... while serious questions go unanswered, or important research never sees the light of day. What can we do?
This article, A happy marriage can help mend physical wounds, is cool, but also kind of, "ya think?!?" It only makes sense, at least to me, anyways. The human body is just one huge set of interconnected systems, and everything affects everything else. It makes sense to me that environmental stresses, especially a bad relationship with your spouse, would have a measurable impact.
"You're making me sick" is something that can literally be true, and now we have the research to back us up when we resort to using that kind of hyperbole. But is having a free pass to toss that time-worn phrase during an argument enough justification for an entire research study?
As these "happy marriage" research results are coming right on the heels of the dying of a broken heart research, it seems that some medical researchers are spending a lot of effort to prove things that most rational people take for granted as being true. Why?
Does it help to quantify these things? Will producing a measurable result enable better patient care, or preventive therapy? People in bad marriages already know that being in a bad marriage sucks, do they need to be told that they're suppressing their immune systems and inhibiting the formation of healing proteins, too? Will this new news (gasp!) provide sufficient motivation for people to stop being obnoxious to their spouses? I don't think so.
The "dying of a broken heart" research is even more incomprehensible to me. Most everyone understands the concept of "will to live." This is something that you have to have to survive. If your will to live evaporates, sooner rather than later, you'll die.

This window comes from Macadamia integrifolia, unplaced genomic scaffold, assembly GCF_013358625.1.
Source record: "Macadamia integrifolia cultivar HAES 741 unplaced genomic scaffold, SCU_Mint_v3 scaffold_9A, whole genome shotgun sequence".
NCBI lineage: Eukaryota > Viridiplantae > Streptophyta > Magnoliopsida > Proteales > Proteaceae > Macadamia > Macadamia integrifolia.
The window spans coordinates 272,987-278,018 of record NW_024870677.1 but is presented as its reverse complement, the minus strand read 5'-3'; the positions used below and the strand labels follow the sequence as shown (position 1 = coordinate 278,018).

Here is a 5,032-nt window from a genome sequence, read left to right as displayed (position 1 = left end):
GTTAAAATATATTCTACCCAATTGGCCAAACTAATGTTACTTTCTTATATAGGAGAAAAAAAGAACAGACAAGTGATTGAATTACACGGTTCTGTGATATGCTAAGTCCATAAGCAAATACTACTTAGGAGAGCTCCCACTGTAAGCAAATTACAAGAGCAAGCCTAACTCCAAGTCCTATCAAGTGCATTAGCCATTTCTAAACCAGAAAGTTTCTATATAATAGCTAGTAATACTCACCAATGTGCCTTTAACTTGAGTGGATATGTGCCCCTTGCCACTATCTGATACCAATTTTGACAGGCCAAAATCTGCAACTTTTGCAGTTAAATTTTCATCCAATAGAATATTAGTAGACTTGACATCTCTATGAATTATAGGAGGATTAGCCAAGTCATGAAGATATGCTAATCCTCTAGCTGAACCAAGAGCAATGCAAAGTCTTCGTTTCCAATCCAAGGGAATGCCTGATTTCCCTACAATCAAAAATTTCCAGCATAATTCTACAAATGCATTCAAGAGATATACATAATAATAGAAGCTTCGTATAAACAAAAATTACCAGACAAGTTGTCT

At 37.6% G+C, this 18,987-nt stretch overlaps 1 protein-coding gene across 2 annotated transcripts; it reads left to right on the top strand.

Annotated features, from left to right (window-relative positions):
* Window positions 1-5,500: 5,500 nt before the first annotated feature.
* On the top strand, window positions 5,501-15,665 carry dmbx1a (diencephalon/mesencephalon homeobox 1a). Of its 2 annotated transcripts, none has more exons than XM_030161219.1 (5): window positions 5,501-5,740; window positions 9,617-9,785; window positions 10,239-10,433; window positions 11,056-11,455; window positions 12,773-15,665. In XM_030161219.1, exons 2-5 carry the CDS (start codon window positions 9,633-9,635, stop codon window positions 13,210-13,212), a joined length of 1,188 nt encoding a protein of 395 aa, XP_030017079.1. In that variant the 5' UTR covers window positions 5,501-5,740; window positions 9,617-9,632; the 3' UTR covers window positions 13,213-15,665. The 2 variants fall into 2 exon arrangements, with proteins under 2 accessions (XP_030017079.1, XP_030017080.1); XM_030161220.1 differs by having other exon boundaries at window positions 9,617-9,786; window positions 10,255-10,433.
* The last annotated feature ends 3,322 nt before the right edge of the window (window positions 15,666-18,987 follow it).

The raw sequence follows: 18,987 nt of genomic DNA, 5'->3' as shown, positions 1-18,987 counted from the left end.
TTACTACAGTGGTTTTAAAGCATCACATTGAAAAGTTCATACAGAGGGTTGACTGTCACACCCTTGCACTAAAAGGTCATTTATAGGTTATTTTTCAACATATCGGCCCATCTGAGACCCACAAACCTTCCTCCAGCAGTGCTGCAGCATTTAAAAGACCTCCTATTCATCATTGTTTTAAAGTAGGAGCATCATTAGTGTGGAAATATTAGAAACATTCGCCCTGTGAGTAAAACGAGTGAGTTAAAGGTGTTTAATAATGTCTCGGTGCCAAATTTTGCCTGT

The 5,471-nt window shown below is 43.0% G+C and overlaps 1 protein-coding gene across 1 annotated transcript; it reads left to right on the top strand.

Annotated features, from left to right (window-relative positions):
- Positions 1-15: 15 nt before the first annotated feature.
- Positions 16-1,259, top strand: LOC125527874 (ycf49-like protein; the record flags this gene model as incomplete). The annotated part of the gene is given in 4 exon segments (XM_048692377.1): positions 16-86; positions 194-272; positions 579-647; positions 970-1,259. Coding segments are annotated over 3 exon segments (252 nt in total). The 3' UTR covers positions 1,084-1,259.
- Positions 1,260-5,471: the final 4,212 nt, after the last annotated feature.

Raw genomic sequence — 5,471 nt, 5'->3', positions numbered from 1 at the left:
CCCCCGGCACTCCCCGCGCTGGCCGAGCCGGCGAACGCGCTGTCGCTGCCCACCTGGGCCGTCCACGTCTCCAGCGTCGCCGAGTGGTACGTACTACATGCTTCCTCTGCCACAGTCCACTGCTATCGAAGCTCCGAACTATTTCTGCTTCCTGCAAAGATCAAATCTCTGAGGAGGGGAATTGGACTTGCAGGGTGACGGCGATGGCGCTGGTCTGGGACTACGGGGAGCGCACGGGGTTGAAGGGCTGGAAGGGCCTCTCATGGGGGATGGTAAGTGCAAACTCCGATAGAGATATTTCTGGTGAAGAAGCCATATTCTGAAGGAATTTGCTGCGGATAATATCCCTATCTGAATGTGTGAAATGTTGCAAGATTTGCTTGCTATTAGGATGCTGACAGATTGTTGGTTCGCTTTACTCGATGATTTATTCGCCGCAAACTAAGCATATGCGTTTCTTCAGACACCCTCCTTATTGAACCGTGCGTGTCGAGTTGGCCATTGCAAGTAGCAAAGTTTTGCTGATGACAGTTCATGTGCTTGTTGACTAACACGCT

I am intimately aquainted with this idea, as for the first eight weeks of my daughter's life, it was neither here nor there to her if she lived or died. She was a pleasant, happy baby who loved snuggling. But she took zero interest in feeding herself, and would take upwards of 45 minutes to drink an ounce and a half of expressed milk from a bottle; nursing just exhausted her.
There was nothing physically wrong with her, she just wasn't sure what she wanted to do. Around about 2 months she decided to stay. The only reason she was around at 2 months to make that decision was because we had made heroic interventions on her behalf, coaxing her to eat every 2 hours, and patiently loving her until she developed the will and the strength to live.
We didn't need any research backing up our decision to take these extra measures, and we don't need a study telling us that people who have sustained a major loss can die of a broken heart. They don't have to die, the study said. If intervention was made in time, a complete recovery could be made. Do we really need to be told that some people have a hard time recovering from a loss, and won't, unless they get help? Isn't that obvious?
I'm on a tear on this subject right now because of a discussion over in the Yahoo ThyCa support group. A research paper published this February says that use of sour candies in the first 24 hours after RAI ingestion actually increases the exposure of the glands to radiation -- in other words, does more harm than good. This research has spent 2 years in the publication pipeline, and I understand the business of peer review, and juried articles taking time. I also understand that sometimes journals have more stuff than they can publish, so 2 years to a publication date is not all that unheard of.